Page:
Note: This is focused on the significance of being a homemaker. I wrote most of it before Stephen was born. In later posts I may address the significance of being a mother and of being a layperson.
Marriage is expectedly not what I expected. I imagined a world where my husband and I would spend all day reading the Bible together and stay up all night praying together and host Bible studies for lost people all the time in our home. And when we weren’t doing those things, we’d snuggle by the fire. I don’t know why, but I didn’t factor big time-stealers like “daily responsibilities” and “work” and “sleep” into the equation.
All of my unmarried life, I had been reminding myself of the urgency of the hour and how I needed to pour myself out for Jesus. So when I found myself spending the majority of my days within the same 800 square feet, cleaning things that would only get dirty again the next day, and cooking things that would only nourish us for a few hours, I felt like I was wasting my life.
In short, my mindset has had to change a lot. I had unrealistic expectations of my husband, my children, and myself. I think I wanted to be a married woman with the Biblical womanhood of a single woman. I’ve learned that growth is so much more than increasing in intellectual and emotional knowledge of God. In 2 Peter 1, we are told to add to our faith virtue, knowledge, self-control with steadfastness, godliness, brotherly affection, and love. Without these things our knowledge of the Lord Jesus Christ is “ineffective or unfruitful” for the kingdom.
I wanted to have the knowledge and the godliness, but virtue and the other items on the list were far less appealing. I had probably never worked hard in my whole life. I hold grudges like you wouldn’t believe. I don’t even have the discipline to force myself to try new foods.
Before I got married, I totally overestimated my own maturity because I didn’t really see the whole scope of what maturity is. I would elevate one aspect of godliness over other aspects that weren’t as enjoyable or easy to me.
So when I got married, I thought that cooking and cleaning was so insignificant. But as Betsy Ricucci writes, “In God’s eyes, there is nothing more significant than servanthood.”
Christ was such a servant! (See Philippians 2! Oh my goodness!) He humbled Himself, became a servant, and gave His life for us. We have the privilege of giving our lives for Him through the outlet of serving our husbands in the home.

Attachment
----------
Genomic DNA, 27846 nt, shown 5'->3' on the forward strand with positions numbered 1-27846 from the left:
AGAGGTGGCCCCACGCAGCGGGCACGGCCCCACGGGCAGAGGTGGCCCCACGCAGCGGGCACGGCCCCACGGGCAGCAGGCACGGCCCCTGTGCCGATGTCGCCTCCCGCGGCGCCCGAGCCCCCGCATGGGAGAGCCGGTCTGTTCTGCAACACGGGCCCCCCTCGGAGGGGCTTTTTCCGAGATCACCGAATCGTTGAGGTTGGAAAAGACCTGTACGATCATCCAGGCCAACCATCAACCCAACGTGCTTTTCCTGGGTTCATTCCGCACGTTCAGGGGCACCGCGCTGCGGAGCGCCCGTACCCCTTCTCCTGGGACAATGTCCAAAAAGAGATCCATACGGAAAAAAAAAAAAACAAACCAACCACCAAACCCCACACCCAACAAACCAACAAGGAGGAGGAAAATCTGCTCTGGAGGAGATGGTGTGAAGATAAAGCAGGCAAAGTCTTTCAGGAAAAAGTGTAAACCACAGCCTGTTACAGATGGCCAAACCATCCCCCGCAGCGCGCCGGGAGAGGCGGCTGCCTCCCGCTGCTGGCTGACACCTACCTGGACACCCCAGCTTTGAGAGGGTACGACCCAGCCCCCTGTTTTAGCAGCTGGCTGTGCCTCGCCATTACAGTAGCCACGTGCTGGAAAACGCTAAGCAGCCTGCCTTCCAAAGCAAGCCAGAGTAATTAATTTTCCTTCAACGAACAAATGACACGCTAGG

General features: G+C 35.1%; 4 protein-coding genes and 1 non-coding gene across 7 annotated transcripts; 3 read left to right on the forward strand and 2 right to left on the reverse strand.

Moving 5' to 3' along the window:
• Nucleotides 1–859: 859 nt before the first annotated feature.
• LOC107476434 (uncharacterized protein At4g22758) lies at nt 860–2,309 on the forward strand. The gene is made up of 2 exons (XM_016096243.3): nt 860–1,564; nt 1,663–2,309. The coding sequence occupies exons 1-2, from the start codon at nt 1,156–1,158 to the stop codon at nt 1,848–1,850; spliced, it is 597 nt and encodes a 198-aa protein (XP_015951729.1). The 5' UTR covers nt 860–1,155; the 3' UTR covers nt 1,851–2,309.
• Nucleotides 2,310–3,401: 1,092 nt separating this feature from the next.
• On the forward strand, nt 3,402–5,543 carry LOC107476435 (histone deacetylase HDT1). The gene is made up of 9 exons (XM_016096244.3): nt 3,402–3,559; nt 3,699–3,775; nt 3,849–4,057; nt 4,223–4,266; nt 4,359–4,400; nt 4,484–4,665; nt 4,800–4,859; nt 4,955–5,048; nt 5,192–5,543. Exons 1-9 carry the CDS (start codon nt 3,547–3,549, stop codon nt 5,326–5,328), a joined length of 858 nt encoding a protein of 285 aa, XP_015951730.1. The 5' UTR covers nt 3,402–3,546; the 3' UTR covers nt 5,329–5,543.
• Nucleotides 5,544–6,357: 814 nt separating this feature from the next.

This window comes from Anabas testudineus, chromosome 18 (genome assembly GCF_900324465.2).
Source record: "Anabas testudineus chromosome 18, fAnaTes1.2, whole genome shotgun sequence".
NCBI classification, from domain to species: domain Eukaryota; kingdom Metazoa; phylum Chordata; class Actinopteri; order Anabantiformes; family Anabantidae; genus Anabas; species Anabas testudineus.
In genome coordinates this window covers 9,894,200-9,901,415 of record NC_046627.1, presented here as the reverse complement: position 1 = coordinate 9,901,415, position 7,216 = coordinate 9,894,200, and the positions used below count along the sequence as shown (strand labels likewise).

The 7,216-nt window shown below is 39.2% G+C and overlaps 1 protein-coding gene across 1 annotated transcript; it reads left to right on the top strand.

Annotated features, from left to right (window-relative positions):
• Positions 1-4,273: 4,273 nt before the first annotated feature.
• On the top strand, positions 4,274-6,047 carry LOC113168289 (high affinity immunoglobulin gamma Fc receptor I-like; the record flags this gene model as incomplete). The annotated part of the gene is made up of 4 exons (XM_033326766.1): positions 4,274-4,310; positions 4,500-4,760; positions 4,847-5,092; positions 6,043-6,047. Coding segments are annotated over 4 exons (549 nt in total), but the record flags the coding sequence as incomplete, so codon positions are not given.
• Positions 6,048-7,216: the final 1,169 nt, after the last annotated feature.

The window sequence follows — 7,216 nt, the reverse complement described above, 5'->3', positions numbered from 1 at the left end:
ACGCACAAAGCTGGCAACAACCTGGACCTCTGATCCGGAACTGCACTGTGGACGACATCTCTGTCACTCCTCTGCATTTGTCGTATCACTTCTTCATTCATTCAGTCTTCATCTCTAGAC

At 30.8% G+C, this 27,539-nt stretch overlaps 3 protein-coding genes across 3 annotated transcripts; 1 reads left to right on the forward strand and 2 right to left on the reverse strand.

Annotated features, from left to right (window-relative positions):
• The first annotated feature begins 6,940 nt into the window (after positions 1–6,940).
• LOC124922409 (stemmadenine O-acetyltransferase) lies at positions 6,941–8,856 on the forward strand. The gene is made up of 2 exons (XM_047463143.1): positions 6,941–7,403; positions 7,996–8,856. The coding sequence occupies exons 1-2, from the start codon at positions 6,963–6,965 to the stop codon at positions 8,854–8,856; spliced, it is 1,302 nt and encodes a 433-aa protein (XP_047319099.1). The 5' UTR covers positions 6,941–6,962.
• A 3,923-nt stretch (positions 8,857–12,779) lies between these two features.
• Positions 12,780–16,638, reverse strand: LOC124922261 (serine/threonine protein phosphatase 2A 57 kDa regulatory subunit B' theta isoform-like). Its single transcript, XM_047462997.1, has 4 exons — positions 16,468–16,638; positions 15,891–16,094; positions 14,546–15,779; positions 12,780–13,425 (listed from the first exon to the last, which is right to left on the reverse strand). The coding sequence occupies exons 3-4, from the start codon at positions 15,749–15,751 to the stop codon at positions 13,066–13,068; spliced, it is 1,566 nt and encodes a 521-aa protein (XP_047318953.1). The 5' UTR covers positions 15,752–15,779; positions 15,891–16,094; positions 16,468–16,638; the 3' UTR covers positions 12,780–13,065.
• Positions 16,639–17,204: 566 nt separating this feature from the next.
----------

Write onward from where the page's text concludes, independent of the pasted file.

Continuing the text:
At one point I told Peter I don’t really want to be a Proverbs 31 woman anymore.
He asked me, “Then who do you want to be?”
I replied frankly, “Paul.”
Paul was Christlike, yes. But the Proverbs 31 woman also beautifully follows Christ’s example...of servanthood.
Here is another Biblical truth that has struck me recently: Peter is my brother in Christ, of the household of faith, so in serving Him I am serving the Body for God’s sake. (Isn't that what pastors do?)
1 Timothy 6:1,2 talks about how slaves should “regard their own masters as worthy of all honour, so that the Name of God may not be reviled. Those who have believing masters must not be disrespectful on the grounds that they are brothers; rather they must serve all the better since those who benefit by their good service are believers and beloved.”
So slaves must whole-heartedly honour their masters, especially if they are brothers of the faith. I am called to something so much better than slavery, so how much more should I honour my husband, who is my brother and not only Christ’s beloved but my very own!
By serving Peter, I am not just serving Peter. I am serving Christ, and I am serving the body! I am contributing good service to someone God loves very deeply. This is no small calling!
The LORD has been giving me such gladness over this lately. (It was a long battle for the first year of marriage and nagging discontentment still rears its ugly head sometimes.)